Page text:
Writ of Garnishment:

A writ of garnishment (Chapter 77) is used when no real or personal property can be seized with a writ of execution. This is used when a third person who may owe money to the debtor, has a bank account in the name of the debtor, or any other person is in possession of the defendant’s personal property. This can be seized by using a this writ.

A judgment creditor can file a motion for Writ of Garnishment ten days after the Final Judgment is entered. It is obtained by depositing $178.00 with the Clerk of Court. $100.00 of it is for the garnishee’s attorney, $85.00 is for the garnishment fee, while $3.00 of it is for the court registry fee. For each additional garnishment writ, $103.00 is to be added on.

After a the garnishment is filed, a copy of the “Notice to Plaintiff/Plaintiff’s Counsel” will be given by the clerk. After this, the sheriff will serve the writ to the said third person.

A writ of garnishment may also become a lien. A lien is made out of a writ of garnishment when it is served. A writ of garnishment can become a lien in any of the debtor’s property that is in possession by the garnishee; this can happen at any time from the time it is served to when the garnishee has answered.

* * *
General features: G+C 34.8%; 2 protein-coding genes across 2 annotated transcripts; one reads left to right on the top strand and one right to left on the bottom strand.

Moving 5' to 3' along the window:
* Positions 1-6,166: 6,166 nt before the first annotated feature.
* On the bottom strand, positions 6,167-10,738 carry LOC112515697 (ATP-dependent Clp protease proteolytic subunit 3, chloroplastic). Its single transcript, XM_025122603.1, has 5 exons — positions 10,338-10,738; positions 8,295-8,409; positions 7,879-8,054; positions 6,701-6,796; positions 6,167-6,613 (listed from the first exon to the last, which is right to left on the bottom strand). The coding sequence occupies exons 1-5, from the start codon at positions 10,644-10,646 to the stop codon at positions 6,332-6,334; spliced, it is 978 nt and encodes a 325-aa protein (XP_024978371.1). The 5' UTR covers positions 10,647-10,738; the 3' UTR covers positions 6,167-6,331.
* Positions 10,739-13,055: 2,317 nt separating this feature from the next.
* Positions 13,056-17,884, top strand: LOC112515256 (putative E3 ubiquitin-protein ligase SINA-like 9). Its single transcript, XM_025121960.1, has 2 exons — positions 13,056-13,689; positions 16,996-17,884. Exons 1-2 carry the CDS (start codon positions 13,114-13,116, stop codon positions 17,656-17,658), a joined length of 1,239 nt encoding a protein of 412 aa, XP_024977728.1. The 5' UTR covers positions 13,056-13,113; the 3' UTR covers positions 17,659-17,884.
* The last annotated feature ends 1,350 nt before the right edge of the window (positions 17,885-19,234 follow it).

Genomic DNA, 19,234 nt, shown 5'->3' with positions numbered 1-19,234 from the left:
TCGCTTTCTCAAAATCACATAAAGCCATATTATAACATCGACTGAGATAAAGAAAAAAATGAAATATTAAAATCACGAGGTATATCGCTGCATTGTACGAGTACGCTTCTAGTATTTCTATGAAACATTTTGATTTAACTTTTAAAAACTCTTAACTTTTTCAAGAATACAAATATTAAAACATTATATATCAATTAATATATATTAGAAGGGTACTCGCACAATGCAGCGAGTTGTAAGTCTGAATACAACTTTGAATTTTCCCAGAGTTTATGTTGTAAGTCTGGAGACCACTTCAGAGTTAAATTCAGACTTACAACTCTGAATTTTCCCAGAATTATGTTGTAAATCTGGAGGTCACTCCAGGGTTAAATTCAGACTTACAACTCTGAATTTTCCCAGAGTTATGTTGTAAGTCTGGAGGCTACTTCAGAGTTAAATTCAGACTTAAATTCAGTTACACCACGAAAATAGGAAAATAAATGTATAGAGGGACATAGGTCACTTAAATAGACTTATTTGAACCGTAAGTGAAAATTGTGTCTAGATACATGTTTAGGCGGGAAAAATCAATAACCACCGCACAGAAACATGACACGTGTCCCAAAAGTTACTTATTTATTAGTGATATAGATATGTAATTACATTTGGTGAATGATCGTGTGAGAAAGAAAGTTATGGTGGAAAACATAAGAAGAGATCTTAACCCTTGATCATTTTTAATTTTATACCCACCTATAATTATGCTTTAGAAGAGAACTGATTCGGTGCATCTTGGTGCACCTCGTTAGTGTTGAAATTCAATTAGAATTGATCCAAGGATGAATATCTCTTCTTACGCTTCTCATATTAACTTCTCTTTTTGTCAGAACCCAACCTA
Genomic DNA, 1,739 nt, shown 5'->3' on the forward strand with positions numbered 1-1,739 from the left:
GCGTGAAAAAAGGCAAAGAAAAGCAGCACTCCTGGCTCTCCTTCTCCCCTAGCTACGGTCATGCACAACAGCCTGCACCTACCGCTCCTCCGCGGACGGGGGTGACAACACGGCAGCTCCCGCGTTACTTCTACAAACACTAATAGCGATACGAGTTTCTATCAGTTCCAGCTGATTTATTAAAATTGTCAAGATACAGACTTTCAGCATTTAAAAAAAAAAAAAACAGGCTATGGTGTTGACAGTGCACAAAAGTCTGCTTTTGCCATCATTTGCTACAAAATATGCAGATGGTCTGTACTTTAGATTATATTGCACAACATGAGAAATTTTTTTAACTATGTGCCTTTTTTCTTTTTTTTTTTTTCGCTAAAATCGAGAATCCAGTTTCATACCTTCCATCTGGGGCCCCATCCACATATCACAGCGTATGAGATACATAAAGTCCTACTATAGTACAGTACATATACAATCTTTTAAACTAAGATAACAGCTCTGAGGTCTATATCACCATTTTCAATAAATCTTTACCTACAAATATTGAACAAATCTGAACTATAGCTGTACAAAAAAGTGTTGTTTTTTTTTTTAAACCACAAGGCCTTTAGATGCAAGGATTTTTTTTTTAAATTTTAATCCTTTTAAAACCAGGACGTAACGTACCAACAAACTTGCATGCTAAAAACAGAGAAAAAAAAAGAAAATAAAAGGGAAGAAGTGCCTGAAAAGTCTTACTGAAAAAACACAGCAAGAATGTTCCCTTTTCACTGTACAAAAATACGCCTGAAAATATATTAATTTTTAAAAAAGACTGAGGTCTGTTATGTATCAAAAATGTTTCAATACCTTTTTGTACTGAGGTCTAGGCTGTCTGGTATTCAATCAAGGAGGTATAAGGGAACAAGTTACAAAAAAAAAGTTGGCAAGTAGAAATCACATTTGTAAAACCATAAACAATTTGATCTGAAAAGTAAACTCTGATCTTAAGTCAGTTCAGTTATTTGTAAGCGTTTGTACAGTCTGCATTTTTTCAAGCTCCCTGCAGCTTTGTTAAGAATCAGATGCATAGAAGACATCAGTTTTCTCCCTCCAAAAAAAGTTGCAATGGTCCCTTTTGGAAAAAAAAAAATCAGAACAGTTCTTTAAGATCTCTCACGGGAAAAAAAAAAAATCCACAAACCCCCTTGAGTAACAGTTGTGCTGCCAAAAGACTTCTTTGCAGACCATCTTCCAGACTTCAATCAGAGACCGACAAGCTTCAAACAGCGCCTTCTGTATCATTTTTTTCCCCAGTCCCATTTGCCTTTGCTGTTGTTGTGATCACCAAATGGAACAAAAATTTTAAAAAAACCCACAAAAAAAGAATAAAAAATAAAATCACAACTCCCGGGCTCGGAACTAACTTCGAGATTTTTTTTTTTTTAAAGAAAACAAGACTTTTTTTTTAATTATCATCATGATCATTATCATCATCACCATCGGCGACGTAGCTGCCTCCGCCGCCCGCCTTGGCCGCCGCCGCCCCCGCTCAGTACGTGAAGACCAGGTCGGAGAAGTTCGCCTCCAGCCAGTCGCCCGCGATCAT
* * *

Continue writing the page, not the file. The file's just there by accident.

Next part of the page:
Once the garnishee is served the writ of garnishment, they must answer it on plaintiff within 20 days of service. Their answer should include whether he or she is indebted to the defendant at the current time of their answering or at the time of the writs service or in between these times. They must also state whether they have any personal property of the defendant that is tangible or intangible and if they know anyone else who could be indebted to the defendant or be in possession of any of the defendant’s real property.

 

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